One year into the new Act, and from around the Country, the Courts began to use the system instead of Judicial Hangings, for the rather long list of Capital Crimes then in effect. Lets have a look at a few. John Green, a notorious but not very adept pick-pocket, stole a Silk Handkerchief, value 1s and 6d. and got 7 years, as most that followed also did. A popular item to steal was clothing, it was relative easy to sell, and almost unidentifiable when found. Thomas Smith stole three Gowns and several Petticoats, as did William Evens and Elizabeth Jakes, the total value of their combined haul, £28, for which 7 years in America was the prize. Robert Broomfield stole an apparently very expensive Night Gown, valued at £20, and John Miller,  whose aim was a bit lower, with just two Cushions at 8 shillings, both getting 7 years. Henry Davis, no doubt finding the nights drawing in, and needing a light to find his way, stole 4 Brass Candlesticks worth 8 shillings, Richard Hull, feeling a sharp wind about his nether regions, stole a Perriwig, worth about 10 shillings, and Samuel Yeo, obviously planning to cut up a bit of firewood to keep himself warm, stole a Long Saw, value 20 shillings. They all got the standard sentence. Stealing money was always near the top of the list, although Mary Wood only managed to knick 10 shillings, Mary Dowlas a paltry 20 shillings, and Sarah Ward, Ann Dutton, and Ann Robbins between them, just £4.10 shillings. Just fancy, 7 years transportation for that. Finding reliable servants was a nightmare as well, for get it wrong, and the family Silver was at stake. Mary Francis stole Gold rings, Lockets, Gold Buttons, and Silver from her mistress, and her mother, who handled them, only missed being transported for 14 years by a whisker. Margaret Williams was obviously a bit of an expert on Silverware, for she stole 2 Silver Salt Pots, 5 Silver Spoons, and various other family nic-nacks. to earn her 7 year holiday over the big pond. Margaret Davis, although it was only September when she stole 5 Gold rings, obviously couldn't wait for the fifth day of Christmas, which in any case she spent far away these shores. The last two, Henry Bourn and John Green, ( yes, another one, it's a very common name ) both stole items of clothing. The former, a piar of Shag Breeches, and the latter, 10 pairs of Gloves and 3 pairs of Shoes. Both, when arrested, were found to be wearing the stolen items, although Green wasn't obviously wearing all the items. Both of these desperate criminals got 7 years as well. By way of a comparision, William Ursly, a Coachman who liked a drink, ran down a pedestrian, Robert Howell, and killed him stone dead. Facing a Manslaughter charge, it became clear that Howell also liked a drink, and according to a witness, was as nissed as a pewt when crossing the road. Ursly didn't get away scot free though, found guilty of being reckless in charge of a coach, he was branded in the hand like other criminals.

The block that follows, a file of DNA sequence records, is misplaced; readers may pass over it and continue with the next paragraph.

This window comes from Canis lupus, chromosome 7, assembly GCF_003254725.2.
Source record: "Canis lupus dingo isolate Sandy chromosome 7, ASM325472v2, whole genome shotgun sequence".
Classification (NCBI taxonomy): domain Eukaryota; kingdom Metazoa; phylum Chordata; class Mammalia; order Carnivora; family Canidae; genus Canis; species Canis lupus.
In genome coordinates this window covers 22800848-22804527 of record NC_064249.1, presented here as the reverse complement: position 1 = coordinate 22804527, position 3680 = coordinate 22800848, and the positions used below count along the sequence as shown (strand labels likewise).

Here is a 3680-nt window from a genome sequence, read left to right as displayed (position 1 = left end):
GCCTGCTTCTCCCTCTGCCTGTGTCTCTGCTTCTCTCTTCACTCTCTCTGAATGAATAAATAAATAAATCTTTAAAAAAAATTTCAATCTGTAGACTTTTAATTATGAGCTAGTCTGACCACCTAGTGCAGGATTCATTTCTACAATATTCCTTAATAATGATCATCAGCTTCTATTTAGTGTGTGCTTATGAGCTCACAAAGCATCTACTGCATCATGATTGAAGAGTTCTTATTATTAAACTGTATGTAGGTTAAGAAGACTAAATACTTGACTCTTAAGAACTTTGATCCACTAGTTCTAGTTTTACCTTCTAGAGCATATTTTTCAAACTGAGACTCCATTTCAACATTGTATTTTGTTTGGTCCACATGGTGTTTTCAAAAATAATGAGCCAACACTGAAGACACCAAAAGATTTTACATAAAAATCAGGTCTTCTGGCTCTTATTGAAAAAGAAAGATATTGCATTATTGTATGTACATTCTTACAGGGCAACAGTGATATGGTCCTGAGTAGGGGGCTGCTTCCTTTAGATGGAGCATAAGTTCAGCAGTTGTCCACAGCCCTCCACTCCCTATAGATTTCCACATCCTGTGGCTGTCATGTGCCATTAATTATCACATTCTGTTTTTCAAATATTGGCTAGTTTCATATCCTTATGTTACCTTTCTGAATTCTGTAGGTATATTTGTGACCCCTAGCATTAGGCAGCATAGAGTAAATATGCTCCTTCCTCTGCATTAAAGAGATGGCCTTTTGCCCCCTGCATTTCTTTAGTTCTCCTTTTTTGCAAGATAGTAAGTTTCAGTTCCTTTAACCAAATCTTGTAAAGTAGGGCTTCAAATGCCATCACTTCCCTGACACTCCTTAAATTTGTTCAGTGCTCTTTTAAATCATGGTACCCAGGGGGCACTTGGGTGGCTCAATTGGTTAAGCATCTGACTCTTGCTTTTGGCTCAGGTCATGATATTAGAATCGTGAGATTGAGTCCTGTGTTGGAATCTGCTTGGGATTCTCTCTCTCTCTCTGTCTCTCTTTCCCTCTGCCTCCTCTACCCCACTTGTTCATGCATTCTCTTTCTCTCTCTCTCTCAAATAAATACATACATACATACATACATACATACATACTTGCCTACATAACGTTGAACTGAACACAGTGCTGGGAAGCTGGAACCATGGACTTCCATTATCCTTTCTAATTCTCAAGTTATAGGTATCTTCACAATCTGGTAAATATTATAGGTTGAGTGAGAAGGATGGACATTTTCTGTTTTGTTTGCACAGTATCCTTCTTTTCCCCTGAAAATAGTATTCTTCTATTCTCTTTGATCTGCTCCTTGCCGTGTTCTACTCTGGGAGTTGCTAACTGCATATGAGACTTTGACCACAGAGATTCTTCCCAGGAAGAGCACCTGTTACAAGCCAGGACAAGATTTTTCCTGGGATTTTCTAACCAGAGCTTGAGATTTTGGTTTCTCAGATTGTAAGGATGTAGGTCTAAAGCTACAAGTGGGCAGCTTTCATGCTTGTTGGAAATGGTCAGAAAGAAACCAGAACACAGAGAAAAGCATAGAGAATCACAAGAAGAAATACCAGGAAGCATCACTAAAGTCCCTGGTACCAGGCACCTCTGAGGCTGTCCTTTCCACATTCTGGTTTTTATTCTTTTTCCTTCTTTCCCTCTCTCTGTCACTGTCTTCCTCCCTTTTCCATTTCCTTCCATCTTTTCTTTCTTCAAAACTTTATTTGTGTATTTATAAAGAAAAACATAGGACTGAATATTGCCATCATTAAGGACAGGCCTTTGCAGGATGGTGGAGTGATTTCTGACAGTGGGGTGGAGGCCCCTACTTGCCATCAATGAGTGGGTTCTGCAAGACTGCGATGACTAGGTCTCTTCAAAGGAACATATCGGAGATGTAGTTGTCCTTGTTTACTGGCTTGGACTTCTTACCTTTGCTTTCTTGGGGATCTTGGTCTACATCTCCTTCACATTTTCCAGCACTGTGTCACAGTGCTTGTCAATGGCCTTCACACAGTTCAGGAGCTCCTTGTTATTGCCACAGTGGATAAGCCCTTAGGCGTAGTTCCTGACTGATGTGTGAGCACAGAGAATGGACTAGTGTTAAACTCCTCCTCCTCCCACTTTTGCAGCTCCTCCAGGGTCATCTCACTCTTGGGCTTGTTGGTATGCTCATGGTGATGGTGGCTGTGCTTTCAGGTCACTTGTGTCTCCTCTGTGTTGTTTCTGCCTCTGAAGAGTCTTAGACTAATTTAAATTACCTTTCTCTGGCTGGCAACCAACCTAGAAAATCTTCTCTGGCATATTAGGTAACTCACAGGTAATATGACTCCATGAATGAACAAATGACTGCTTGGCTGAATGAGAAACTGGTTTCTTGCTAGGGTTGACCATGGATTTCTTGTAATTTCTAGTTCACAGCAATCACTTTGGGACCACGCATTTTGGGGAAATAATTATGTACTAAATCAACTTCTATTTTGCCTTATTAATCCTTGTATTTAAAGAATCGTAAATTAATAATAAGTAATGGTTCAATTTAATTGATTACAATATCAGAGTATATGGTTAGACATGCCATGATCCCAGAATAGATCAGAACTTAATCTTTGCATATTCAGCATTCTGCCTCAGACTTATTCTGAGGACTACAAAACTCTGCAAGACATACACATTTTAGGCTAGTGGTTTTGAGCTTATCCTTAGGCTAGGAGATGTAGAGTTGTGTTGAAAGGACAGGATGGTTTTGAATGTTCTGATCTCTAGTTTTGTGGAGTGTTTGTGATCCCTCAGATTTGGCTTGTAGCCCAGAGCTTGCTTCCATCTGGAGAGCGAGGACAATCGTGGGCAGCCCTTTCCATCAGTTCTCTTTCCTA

Transportation of our less favourite inhabitants, continued for the next 58 years, until  the War of Indepence, in 1776 put a stop to it. Perhaps, as well as the taxes they were expected to pay, they had also had enough of the riff-raff we were sending over. It would be another 12 years before any more transported criminals left these shores, this time to the better organised Penal Colonies of Australia, in 1787.